Wednesday, February 08, 2017

Some Thoughts Regarding Tolkien's Aragorn

I wrote this as a comment to this Wonderful thread, and I thought I'd share it on my blog here.

The original post is about how Aragorn of the Books differs from that of the movies, and why. Interesting post. The comments were also very worth reading, and this post is in reply to one which suggested that Tolkien's hero was something our modern world can not quite accept because our culture does not allow us to have unadulterated heroes any longer. "We expect our heroes to be flawed and human, and have doubts about their true potential which they must overcome as they grow and change", as the OP puts it. So my comment here is in response to this idea.


I would also add that there may have been an underlying purpose behind Tolkien’s work that should also be considered. As a professor of Anglo Saxon literature at Oxford Tolkien was steeped in the medieval classics. It was not merely plot devices and literary conventions that occupied Tolkien’s mind, but the spirit of the age of which he wrote.

I read that Tolkien was teaching at Oxford when World War I broke out. He went and enlisted like all patriotic Englishmen. He survived honorably through the worst that the war could throw at him, and from those experiences he gave us such scenes as the nine black riders hunting the hobbits in the wilderness. I read that during the war Tolkien got caught behind enemy lines, and nine mounted German cavalrymen hunted him through the murky woods. I mention all of this to give a rational for saying that we should allow Tolkien the gravitas he deserves.

I think if you asked him, Tolkien would say that Aragorn, as he wrote him, was an embodiment of heroism for all time. In the same way that Thucydides wrote the Peloponesian War “for all time”. Aragorn is meant by Tolkien to be an example, a paragon of what it means for a human being to have a true noble virtue.

I think Tolkien believed that having a myth of our own in the 20th century was something we desperately need as a civilization. We’ve been, I think he felt, mechanized and automated into a heedless lumpy mass, and ground to dust by the weight of our burdens under a sauron-like malevolence known as “Progress”.

I think Tolkien, who saw his share of horrors, believed in the eternal truths of justice, goodness, and love and felt that they must be enshrined anew generation by generation, or the knowledge of them is lost. And that happens only at the last gasp of any civilization.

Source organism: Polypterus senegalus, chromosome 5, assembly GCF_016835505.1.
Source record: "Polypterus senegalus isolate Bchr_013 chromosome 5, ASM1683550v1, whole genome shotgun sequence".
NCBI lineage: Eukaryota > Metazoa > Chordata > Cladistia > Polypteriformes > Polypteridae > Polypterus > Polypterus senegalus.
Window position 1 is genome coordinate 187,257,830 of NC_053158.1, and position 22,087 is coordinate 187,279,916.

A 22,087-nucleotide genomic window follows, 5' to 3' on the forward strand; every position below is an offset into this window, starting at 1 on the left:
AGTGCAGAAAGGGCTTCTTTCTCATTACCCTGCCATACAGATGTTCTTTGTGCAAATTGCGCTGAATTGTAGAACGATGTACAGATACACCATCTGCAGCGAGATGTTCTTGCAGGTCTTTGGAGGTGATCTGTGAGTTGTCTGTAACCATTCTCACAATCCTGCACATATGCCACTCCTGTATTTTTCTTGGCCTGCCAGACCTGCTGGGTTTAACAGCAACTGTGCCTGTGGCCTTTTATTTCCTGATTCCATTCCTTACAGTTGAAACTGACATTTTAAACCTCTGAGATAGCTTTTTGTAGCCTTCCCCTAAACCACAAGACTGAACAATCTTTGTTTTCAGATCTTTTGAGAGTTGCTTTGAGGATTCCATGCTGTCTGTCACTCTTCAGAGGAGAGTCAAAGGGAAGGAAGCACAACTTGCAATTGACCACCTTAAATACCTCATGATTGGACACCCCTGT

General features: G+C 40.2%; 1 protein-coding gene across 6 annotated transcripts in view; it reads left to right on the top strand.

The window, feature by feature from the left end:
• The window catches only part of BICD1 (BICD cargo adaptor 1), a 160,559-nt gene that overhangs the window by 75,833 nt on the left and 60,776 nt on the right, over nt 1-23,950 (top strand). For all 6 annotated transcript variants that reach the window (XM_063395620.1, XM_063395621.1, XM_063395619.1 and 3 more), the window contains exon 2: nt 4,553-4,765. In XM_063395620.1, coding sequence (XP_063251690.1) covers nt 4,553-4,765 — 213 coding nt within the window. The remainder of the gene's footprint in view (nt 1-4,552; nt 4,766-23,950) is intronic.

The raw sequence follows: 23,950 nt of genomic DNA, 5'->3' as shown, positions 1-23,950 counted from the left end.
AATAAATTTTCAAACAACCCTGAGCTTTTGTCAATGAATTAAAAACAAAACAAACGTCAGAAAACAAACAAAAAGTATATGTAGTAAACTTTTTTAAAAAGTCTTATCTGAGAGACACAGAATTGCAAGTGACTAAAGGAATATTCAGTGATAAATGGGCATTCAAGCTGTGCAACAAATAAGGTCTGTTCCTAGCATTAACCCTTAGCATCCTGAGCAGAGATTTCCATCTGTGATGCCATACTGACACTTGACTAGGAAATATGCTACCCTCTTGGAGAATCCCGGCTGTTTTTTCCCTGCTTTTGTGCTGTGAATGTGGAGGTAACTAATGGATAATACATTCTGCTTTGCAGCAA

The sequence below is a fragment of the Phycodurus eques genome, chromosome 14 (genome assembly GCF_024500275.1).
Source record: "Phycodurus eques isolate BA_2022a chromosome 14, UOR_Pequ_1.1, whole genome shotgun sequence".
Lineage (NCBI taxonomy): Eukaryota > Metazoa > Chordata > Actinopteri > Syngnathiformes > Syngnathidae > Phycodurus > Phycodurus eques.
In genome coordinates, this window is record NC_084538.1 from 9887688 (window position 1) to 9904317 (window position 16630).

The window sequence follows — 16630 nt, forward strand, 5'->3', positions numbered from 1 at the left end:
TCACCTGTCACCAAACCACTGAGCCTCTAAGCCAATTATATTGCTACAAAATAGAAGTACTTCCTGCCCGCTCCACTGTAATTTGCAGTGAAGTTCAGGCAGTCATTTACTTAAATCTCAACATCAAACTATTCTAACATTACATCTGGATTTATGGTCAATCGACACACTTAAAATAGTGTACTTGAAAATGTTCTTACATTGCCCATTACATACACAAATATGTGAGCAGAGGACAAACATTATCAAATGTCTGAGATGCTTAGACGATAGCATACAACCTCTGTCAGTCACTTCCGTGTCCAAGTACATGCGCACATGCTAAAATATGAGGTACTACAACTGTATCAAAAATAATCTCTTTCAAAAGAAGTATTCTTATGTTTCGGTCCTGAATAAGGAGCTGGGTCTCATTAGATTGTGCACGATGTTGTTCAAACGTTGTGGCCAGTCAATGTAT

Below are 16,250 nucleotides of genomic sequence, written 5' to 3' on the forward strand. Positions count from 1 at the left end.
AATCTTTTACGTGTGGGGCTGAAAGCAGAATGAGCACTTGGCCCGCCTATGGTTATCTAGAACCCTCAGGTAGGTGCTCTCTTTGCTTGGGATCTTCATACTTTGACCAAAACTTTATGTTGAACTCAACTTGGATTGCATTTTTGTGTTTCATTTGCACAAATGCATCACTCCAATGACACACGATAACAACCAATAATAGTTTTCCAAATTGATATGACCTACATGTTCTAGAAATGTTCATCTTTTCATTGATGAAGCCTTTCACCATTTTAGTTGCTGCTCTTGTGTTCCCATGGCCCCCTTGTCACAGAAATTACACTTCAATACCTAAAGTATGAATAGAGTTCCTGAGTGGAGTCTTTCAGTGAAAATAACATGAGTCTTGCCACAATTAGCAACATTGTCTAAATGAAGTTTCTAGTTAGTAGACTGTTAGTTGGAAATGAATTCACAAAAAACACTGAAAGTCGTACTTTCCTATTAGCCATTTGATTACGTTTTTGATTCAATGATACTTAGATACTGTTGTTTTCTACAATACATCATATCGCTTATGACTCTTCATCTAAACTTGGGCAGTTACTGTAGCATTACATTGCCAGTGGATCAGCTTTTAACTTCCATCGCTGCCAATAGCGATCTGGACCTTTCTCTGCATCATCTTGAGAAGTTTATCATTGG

By renewing the legend of the Good King, through Aragon, I think Tolkien may have felt more that it was his means by which to pass on to the next generation the awe and love of Majesty itself. Love in its majesty is awesome, I think Tolkien would say, because it is Goodness and Strength personified. And each generation must have its champions to pronounce it again so that the people remember and are renewed as well.

My impression is that Tolkien knew something our contemporary angsty age has forgotten. He knew why we could no longer tolerate reading about true nobility. He watched as the old world was torn asunder around him, and the last vestiges of nobility uprooted and destroyed. I think he understood the modern plight far better than most of us do today. He was there before and after the Great War. And I believe there are those who would say, and rightly, that there is a vast gulf between the worlds of Before The War, and after it. And his literature, I feel certain, was his way of reminding us of what was lost.

I could go on, but I’ll stop here. I think we should honor Tolkien by trying to understand not only what he wrote, but why, and also what its true influence has been on all of us who are enamored by his wonderful stories. One of the reasons I think we are so attached to them is because they present us with a rare vision of nobility that in the deep recesses of our hearts we still admire.
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